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Armenians Call on Turks to Say "Genocide"
Commemoration at the Armenian Genocide Memorial in Yerevan, April 24, 2013. (Photo: Photolure agency)
Armenians were pleased to hear Turkish prime minister Recep Tayyip Erdoğan expressing sympathy over the mass killings that occurred during the First World War, but noted his failure to use the word “genocide”, apologise or ask for forgiveness.
Armenians mark Genocide Remembrance Day on April 24, the day in 1915 when Ottoman officials arrested 800 Armenian intellectuals in the capital Istanbul. Most of whom were later killed.
More than two million Armenian Christians lived in the Ottoman Empire, and researchers estimate that three-quarters of them were killed in the violence as the community was uprooted and deported.
Over 20 countries have officially recognised the killings as genocide, including France, Russia, Sweden and Germany. Many Turkish academics and public figures have also used the word, including Nobel Prize winner Orhan Pamuk, but their government continues to resist doing so.
“April 24 carries a particular significance for our Armenian citizens and for all Armenians around the world, and it provides a valuable opportunity to share opinions freely…. It is a duty of humanity to acknowledge that Armenians remember the suffering experienced in that period, just like every other citizen of the Ottoman Empire,” Erdoğan said in a statement issued on April 23. “The events of the First World War are our shared pain. To evaluate this painful period of history through a perspective of just memory is a humane and scholarly responsibility.”
Erdoğan said Turkey was opening its archives up to researchers, but he was also clear that he would not allow debate to turn into criticism of his country.
“Using the events of 1915 as an excuse for hostility against Turkey and turning this issue into a matter of political conflict is inadmissible,” he said.
The Turkish leader’s remarks failed to satisfy the government in Yerevan.
“We have carefully studied the Turkish prime minister’s statement, and we have tried to see it as a first attempt to confront history, but regrettably we must say that it is just another, though perhaps more refined, attempt to deny and conceal the fact of the Armenian genocide,” Vigen Sargsyan, President Serzh Sargsyan’s chief of staff, told the Armenpress news agency a few hours after Erdoğan issued his statement. “More is required from Turkey – to acknowledge and unequivocally condemn the crimes committed during this period.”
Vigen Sargsyan said Ankara claimed to be inviting Yerevan to discuss the matter while simultaneously refusing to ratify the inter-state protocol agreements drawn up in 2009 to improve relations and open the border between the two states.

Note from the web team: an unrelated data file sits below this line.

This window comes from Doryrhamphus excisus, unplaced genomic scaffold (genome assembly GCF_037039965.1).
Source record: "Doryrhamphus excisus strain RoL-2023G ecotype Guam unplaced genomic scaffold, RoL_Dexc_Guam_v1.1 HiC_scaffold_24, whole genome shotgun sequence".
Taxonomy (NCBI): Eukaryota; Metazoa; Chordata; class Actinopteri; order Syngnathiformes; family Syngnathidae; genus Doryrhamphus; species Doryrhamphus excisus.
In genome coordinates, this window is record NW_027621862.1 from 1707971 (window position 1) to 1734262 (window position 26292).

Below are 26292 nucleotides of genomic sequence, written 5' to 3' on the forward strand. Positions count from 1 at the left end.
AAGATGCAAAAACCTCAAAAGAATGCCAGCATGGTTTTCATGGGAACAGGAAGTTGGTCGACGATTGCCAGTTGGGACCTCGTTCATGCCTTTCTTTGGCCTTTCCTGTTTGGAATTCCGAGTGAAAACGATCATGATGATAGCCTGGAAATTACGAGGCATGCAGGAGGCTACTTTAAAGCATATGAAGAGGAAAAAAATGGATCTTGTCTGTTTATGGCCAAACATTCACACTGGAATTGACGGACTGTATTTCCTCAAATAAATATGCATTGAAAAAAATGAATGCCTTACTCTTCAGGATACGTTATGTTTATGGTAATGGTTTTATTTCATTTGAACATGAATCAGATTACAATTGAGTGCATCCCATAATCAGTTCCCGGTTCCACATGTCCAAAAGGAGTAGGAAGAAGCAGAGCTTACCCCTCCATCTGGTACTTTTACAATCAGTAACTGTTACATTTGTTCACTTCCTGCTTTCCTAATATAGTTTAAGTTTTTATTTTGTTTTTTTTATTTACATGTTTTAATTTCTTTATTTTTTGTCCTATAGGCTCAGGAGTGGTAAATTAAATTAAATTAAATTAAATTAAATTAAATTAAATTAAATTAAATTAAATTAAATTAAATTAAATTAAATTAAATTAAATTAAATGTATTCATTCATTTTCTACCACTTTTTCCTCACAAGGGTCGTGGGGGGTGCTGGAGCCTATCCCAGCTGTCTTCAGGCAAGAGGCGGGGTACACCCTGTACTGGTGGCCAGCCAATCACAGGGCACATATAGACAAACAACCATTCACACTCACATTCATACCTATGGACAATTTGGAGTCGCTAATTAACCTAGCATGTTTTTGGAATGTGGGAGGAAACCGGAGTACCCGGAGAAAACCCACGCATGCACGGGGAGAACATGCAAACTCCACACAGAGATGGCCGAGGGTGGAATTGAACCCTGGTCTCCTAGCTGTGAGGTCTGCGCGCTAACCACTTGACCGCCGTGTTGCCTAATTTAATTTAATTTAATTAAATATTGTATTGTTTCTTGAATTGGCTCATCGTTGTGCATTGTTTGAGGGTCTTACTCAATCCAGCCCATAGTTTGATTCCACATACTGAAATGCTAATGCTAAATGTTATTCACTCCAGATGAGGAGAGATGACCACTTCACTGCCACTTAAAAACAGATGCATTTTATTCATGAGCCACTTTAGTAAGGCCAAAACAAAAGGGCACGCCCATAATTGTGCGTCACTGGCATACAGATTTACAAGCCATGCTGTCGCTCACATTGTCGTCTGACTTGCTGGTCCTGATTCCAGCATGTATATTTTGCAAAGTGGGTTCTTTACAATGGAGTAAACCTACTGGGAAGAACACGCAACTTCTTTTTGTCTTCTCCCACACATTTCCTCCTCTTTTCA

Armenia has not ratified the protocols, either, but in remarks on April 24, President Sargsyan said Turkey needed to make the move first, and could use the 100th anniversary of the Armenian genocide next year to show it had changed.
“This could be an opportunity for Turkey to repent, and wipe clean the stain of history. Words are no longer enough for it to show its relationship with to Armenia. It requires specific steps, the opening of its border and the establishment of normal relations,” the president said.
The opposition Dashnaktsutyun party is heavily involved in lobbying world states to recognise and use the word genocide. Giro Manoyan, who heads the party’s political department, said Erdoğan might well be reacting to the fact that more and more countries were doing so.
“With his statement, Erdoğan is trying to weaken the international pressure on Turkey to recognise the Armenian genocide. Erdoğan is not addressing Armenians, he has a different target – the international community,” Manoyan said. “I don’t think this statement will have any impact on whether Turkey recognises the genocide or normalises relations with Armenia.”
United States president Barack Obama was one of many world leaders who made special statements on April 24, though he avoided the word “genocide” by using the Armenian term “Meds Yeghern” (“Great Crime”).
“Peoples and nations grow stronger and build a foundation for a more just and tolerant future by acknowledging and reckoning with painful elements of the past,” he said in a statement. “We recognise and commend the growing number of courageous Armenians and Turks who have already taken this path, and encourage more to do so, with the backing of their governments and mine.”
Vahe Harutyunyan is a freelance journalist in Armenia.
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